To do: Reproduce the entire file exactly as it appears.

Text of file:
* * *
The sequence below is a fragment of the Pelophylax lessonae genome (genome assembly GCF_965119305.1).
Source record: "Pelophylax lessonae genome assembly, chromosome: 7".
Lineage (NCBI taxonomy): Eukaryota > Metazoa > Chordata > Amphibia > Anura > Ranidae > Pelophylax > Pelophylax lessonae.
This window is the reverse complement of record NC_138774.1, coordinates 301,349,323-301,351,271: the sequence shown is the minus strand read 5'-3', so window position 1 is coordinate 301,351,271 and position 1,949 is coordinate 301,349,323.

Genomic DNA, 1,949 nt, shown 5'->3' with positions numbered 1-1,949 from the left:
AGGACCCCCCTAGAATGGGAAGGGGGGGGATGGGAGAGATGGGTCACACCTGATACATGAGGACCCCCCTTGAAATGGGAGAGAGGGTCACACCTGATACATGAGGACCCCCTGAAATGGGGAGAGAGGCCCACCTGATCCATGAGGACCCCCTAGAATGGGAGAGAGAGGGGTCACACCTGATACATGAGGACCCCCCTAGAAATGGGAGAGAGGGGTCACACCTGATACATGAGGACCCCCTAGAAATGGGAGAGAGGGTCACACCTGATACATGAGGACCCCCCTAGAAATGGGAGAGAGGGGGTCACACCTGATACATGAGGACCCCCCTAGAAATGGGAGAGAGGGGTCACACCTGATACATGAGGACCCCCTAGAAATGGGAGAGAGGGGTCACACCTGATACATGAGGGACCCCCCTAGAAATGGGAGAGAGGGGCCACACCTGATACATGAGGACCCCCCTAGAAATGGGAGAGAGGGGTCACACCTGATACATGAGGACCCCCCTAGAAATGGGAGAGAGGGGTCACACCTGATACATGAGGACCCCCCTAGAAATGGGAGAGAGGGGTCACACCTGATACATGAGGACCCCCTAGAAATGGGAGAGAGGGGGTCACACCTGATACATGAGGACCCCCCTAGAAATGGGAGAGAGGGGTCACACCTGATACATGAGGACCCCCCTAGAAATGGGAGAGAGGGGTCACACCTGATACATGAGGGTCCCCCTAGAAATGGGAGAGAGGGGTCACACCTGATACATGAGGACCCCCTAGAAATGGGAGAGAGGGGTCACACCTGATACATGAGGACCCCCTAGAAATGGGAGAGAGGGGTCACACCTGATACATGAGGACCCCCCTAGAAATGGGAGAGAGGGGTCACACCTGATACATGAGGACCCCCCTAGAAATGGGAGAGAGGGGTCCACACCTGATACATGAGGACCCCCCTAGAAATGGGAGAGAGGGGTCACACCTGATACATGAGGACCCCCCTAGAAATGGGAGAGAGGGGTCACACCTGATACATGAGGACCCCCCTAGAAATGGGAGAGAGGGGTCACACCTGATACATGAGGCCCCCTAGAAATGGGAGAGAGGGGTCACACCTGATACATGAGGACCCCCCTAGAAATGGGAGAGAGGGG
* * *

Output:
The sequence below is a fragment of the Pelophylax lessonae genome (genome assembly GCF_965119305.1).
Source record: "Pelophylax lessonae genome assembly, chromosome: 7".
Lineage (NCBI taxonomy): Eukaryota > Metazoa > Chordata > Amphibia > Anura > Ranidae > Pelophylax > Pelophylax lessonae.
This window is the reverse complement of record NC_138774.1, coordinates 301,349,323-301,351,271: the sequence shown is the minus strand read 5'-3', so window position 1 is coordinate 301,351,271 and position 1,949 is coordinate 301,349,323.

Genomic DNA, 1,949 nt, shown 5'->3' with positions numbered 1-1,949 from the left:
AGGACCCCCCTAGAATGGGAAGGGGGGGGATGGGAGAGATGGGTCACACCTGATACATGAGGACCCCCCTTGAAATGGGAGAGAGGGTCACACCTGATACATGAGGACCCCCTGAAATGGGGAGAGAGGCCCACCTGATCCATGAGGACCCCCTAGAATGGGAGAGAGAGGGGTCACACCTGATACATGAGGACCCCCCTAGAAATGGGAGAGAGGGGTCACACCTGATACATGAGGACCCCCTAGAAATGGGAGAGAGGGTCACACCTGATACATGAGGACCCCCCTAGAAATGGGAGAGAGGGGGTCACACCTGATACATGAGGACCCCCCTAGAAATGGGAGAGAGGGGTCACACCTGATACATGAGGACCCCCTAGAAATGGGAGAGAGGGGTCACACCTGATACATGAGGGACCCCCCTAGAAATGGGAGAGAGGGGCCACACCTGATACATGAGGACCCCCCTAGAAATGGGAGAGAGGGGTCACACCTGATACATGAGGACCCCCCTAGAAATGGGAGAGAGGGGTCACACCTGATACATGAGGACCCCCCTAGAAATGGGAGAGAGGGGTCACACCTGATACATGAGGACCCCCTAGAAATGGGAGAGAGGGGGTCACACCTGATACATGAGGACCCCCCTAGAAATGGGAGAGAGGGGTCACACCTGATACATGAGGACCCCCCTAGAAATGGGAGAGAGGGGTCACACCTGATACATGAGGGTCCCCCTAGAAATGGGAGAGAGGGGTCACACCTGATACATGAGGACCCCCTAGAAATGGGAGAGAGGGGTCACACCTGATACATGAGGACCCCCTAGAAATGGGAGAGAGGGGTCACACCTGATACATGAGGACCCCCCTAGAAATGGGAGAGAGGGGTCACACCTGATACATGAGGACCCCCCTAGAAATGGGAGAGAGGGGTCCACACCTGATACATGAGGACCCCCCTAGAAATGGGAGAGAGGGGTCACACCTGATACATGAGGACCCCCCTAGAAATGGGAGAGAGGGGTCACACCTGATACATGAGGACCCCCCTAGAAATGGGAGAGAGGGGTCACACCTGATACATGAGGCCCCCTAGAAATGGGAGAGAGGGGTCACACCTGATACATGAGGACCCCCCTAGAAATGGGAGAGAGGGG